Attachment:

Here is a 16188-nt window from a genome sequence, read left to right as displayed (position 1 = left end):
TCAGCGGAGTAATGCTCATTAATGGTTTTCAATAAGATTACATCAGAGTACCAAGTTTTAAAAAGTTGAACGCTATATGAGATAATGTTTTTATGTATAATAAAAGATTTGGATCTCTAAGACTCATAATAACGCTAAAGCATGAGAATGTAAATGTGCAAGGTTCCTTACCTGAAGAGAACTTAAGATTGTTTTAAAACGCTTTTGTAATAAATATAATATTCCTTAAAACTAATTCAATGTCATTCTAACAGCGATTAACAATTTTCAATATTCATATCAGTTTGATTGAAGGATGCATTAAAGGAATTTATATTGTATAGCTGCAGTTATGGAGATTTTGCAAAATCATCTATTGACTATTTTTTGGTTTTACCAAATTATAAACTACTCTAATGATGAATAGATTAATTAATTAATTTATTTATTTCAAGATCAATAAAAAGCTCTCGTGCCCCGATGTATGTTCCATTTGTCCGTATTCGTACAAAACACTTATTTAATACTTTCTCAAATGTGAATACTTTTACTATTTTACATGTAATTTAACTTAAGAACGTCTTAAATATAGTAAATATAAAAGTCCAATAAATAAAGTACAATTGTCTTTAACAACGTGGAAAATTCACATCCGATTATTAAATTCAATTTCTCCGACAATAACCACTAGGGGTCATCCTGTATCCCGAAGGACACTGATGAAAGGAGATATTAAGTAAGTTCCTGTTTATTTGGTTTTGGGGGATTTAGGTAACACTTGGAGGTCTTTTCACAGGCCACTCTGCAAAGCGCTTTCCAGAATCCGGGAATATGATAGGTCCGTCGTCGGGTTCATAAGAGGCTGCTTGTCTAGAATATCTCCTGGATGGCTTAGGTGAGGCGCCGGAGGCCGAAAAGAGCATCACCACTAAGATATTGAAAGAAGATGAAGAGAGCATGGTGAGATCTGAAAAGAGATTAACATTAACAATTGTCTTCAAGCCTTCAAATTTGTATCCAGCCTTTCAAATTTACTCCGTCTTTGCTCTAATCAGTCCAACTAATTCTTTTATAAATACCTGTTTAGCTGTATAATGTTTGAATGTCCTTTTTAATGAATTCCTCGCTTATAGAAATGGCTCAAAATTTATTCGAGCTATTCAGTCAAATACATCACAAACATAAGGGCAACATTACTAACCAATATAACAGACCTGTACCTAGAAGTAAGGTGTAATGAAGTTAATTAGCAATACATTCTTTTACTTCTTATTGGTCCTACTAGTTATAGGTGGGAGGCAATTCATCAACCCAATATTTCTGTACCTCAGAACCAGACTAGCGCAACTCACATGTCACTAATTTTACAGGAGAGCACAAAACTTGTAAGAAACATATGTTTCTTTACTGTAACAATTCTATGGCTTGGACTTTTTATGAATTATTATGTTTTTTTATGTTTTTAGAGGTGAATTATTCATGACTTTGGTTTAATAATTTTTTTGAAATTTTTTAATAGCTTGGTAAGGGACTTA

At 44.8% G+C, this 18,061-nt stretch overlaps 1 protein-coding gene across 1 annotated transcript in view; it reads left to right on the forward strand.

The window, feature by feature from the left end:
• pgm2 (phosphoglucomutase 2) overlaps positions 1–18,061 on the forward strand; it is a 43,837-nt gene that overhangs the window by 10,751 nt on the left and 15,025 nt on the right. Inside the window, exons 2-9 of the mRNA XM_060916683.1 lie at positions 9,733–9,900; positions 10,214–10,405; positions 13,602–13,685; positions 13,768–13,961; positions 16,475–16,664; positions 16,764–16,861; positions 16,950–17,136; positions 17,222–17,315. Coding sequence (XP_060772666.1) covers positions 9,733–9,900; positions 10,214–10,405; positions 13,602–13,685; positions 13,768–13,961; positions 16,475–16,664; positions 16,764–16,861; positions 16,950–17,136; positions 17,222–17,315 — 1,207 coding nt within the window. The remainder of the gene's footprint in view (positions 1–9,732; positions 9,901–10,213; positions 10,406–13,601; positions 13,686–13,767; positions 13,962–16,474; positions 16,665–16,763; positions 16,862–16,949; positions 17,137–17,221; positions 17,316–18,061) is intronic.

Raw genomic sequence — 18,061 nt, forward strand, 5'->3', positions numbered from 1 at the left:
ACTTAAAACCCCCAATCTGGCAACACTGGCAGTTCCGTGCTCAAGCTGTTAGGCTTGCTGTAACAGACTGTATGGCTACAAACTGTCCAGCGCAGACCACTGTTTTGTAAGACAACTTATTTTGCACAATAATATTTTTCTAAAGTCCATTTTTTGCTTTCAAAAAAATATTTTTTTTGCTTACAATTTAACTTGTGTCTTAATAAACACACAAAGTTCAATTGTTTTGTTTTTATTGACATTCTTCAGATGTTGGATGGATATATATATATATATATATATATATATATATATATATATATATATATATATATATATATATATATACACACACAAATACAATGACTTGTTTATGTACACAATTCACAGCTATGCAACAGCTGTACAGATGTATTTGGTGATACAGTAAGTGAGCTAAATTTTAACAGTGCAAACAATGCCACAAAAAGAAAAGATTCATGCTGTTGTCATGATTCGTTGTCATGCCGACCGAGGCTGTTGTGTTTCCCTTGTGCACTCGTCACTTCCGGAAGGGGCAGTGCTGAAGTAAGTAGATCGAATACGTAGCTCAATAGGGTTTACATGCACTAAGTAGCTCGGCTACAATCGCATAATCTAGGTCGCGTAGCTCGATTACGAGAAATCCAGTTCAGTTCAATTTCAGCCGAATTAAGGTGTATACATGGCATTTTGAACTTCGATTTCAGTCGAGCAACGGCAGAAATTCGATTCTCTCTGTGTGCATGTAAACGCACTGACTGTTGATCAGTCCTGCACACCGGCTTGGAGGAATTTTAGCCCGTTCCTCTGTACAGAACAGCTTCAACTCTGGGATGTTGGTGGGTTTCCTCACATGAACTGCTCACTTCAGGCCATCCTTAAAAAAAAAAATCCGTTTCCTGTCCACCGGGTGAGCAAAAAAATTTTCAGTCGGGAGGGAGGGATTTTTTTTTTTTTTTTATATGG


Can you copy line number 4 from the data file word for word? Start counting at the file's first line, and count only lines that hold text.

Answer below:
The window, feature by feature from the left end: